In Abruzzo, central-southern Italy, the droving of livestock along migratory routes - la transumanza, or transhumance - often draws visitors to the region. Shepherds from Macedonia, Romania and Guinea Bissau are among those who lead flocks from the Valley of Sagittarius to Roccaraso. It's an experience that transports you to a bygone time and puts you in touch with the Earth.
In Anversa degli Abruzzi, La Porta dei Parchi takes a respectful approach towards nature, using organic methods to raise cattle and goats. For almost 15 years this bio-farm has encouraged responsible tourism, inviting travellers to follow the transhumance for three days, starting in Anversa degli Abruzzi before ascending to 2,200m in the mountains. The hike is slow, the pace dictated by the flock. Under the guidance of a shepherd, the journey is at one with both nature and history.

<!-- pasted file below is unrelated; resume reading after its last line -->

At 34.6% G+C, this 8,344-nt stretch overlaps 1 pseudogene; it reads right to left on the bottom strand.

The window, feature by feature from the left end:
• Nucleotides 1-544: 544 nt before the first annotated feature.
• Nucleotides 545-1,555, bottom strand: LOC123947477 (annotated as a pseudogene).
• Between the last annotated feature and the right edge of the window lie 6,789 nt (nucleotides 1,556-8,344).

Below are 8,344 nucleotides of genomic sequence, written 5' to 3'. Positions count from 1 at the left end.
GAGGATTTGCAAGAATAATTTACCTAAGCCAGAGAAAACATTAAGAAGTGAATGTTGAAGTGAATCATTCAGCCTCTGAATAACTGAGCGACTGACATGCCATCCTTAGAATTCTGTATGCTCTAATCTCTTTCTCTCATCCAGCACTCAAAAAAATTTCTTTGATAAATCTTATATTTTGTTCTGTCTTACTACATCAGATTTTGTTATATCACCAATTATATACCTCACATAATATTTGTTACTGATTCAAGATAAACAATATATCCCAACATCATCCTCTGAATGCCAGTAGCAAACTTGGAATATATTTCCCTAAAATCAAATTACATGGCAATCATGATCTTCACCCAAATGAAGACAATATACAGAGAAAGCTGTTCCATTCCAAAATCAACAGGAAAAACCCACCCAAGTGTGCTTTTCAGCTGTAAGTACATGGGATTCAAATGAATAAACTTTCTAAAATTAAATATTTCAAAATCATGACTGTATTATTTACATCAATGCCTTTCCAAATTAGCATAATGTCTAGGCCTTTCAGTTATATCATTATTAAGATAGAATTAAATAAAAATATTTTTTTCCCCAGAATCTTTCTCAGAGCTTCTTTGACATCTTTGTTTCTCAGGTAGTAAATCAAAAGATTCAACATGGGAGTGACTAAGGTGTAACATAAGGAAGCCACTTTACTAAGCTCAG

In November 2019 it will be decided transhumance will be recognised and protected by Unesco as a show of intangible cultural heritage. It's part of Italian civilisation, history and geography, and I hope that this ancient practice will be respected, known and valued.